Waste of Time, Effort, and Money

I find that often with mid-sized businesses on up, there’s a lot of wasted time and lost productivity, mainly due to multiple layers of management and departments. Things like status meetings and conference calls are held to update a bunch of people who add no value and can’t contribue to the process or task at hand. Those very same people don’t understand technical details but insist on being updated on them, even when said details won’t help them in decision-making. I often see excessive micro-management. Or maybe it’s just too much adherence to the status quo and traditional way of doing things in corporate environments. Or maybe it’s just incompetence.

Time Wasted on Useless Discussion

All these useless exchanges of emails, meetings, calls, etc. waste a LOT of time. Time that I’m billing for. Sure I’m getting paid, but I’d much rather spend my time being productive and doing something purposeful. After all, avoiding all this wasted time and money benefits my clients. My glimpses into corporate bureaucracy leave me assured that I want to remain on my current path. I could not possibly deal with that crap day in and day out. Crap like trying to educate a superior so they can make a decision they’re not qualified to make.

Simple Things Get Blown Up

Sometimes, even simple tasks get completely blown out of proportion and out of scope. I’m working on a project right now where I’m building some add-on functionality for a web-based system I developed for a client. In order for me to produce what they want, it requires some action on their end. Sorry for the ambiguity, but obviously I need to keep the details confidential. The actual work involved on my end wouldn’t take more than a day. Yet we’ve spent weeks discussing the project and various requirements when I’ve very clearly laid out a course of action for them to follow.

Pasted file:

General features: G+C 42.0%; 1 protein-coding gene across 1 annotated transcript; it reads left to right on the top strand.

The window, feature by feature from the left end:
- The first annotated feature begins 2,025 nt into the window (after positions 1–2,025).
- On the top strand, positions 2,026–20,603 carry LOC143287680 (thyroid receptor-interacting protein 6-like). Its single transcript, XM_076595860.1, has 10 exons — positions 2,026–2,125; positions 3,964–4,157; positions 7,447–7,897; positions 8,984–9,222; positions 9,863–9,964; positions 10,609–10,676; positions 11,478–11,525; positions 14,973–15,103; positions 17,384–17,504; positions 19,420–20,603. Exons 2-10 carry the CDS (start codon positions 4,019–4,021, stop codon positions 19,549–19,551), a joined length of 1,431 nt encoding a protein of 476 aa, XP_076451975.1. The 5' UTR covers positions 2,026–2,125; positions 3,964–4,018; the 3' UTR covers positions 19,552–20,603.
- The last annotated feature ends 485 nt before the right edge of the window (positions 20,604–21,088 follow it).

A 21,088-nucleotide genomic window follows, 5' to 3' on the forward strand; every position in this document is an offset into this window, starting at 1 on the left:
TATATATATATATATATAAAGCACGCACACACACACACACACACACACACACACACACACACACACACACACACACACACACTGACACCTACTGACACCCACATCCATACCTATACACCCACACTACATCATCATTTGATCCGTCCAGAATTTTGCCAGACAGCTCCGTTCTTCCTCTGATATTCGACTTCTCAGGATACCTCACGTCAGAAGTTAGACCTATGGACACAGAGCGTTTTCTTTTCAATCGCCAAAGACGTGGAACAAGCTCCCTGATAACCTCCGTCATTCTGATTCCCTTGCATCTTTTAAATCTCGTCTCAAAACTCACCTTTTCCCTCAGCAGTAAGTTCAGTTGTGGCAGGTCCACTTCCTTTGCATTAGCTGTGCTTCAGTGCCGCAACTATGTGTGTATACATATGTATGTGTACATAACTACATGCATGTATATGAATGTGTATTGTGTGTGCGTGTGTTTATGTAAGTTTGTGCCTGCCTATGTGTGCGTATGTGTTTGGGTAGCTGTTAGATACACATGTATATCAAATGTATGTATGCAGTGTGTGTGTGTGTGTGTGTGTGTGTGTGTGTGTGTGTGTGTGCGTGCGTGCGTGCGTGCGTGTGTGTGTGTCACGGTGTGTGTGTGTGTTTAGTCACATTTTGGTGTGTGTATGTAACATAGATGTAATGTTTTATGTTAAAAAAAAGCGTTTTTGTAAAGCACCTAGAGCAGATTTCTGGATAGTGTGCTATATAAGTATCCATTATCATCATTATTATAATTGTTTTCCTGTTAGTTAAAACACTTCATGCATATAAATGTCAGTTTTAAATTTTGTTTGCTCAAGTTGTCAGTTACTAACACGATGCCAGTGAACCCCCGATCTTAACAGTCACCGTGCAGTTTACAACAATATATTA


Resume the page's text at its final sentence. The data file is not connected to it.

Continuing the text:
It’s like when I say “hey I need this and that to move forward” and their first response is always “do you really need that? are you sure?” Then I have to explain why, often over and over again. Then they commence discussion on what they need to do on their end to meet my request. Stop talking about it and JUST DO IT. It needs to be that way – either do it or change key requirements of the project! What’s it going to be?

Just give me what I need and I’ll deliver everything everything in the specs – sounds simple right? That’s what I thought at first. But evidently nothing is simple anymore. Simple issues suddenly turn into big issues as more people throw in their 2 cents. Honestly, I can’t go into details but this project really isn’t complex, it frustrates me just thinking about such inefficiency.

Direct and Clear Communication Somehow Gets Muddled

What they need to do on their end to meet the initial project requirements doesn’t concern me because I have absolutely no control over that. I’m not involved in that internal process. Yet they’ve pulled me into their discussions even though I’m in no position to add input on this subject. It’s out of scope for what I was hired for. I don’t care how you do what you need to do, just make the appropriate changes on your end, so that I can proceed with the project. I like to streamline and simplify things whenever possible; the more focused the objective, the easier it is to establish a game plan for completing that objective. Don’t clutter my job up with irrelevant and unneccessary information.